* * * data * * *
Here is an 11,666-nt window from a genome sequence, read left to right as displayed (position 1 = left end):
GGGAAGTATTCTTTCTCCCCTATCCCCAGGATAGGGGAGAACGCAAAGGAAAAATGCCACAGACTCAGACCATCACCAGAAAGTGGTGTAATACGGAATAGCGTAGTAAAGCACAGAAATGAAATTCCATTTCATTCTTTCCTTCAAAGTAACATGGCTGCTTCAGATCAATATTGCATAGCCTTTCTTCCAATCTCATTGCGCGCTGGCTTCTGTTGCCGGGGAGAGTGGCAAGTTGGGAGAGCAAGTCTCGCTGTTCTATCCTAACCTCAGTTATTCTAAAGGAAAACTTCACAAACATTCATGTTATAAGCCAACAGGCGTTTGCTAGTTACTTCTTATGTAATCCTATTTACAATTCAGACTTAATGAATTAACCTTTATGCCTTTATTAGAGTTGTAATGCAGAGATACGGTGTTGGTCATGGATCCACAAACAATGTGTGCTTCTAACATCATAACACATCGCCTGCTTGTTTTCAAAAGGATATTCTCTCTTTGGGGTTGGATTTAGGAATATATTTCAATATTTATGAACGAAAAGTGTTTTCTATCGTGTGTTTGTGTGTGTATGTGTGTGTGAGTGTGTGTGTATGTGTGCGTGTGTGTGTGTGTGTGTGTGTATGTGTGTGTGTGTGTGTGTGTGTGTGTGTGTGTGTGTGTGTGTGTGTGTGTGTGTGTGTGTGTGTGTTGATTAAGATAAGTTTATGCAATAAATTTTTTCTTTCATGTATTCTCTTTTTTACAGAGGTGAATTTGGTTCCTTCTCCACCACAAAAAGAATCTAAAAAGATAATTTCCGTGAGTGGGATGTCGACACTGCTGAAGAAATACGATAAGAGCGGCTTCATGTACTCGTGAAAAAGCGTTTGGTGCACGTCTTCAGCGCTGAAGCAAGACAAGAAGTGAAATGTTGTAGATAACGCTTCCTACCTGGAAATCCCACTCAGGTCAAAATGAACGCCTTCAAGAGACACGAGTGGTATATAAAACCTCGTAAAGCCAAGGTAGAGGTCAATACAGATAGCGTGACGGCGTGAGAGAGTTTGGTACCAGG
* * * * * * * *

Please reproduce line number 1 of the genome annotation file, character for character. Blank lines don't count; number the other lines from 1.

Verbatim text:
Here is an 11,666-nt window from a genome sequence, read left to right as displayed (position 1 = left end):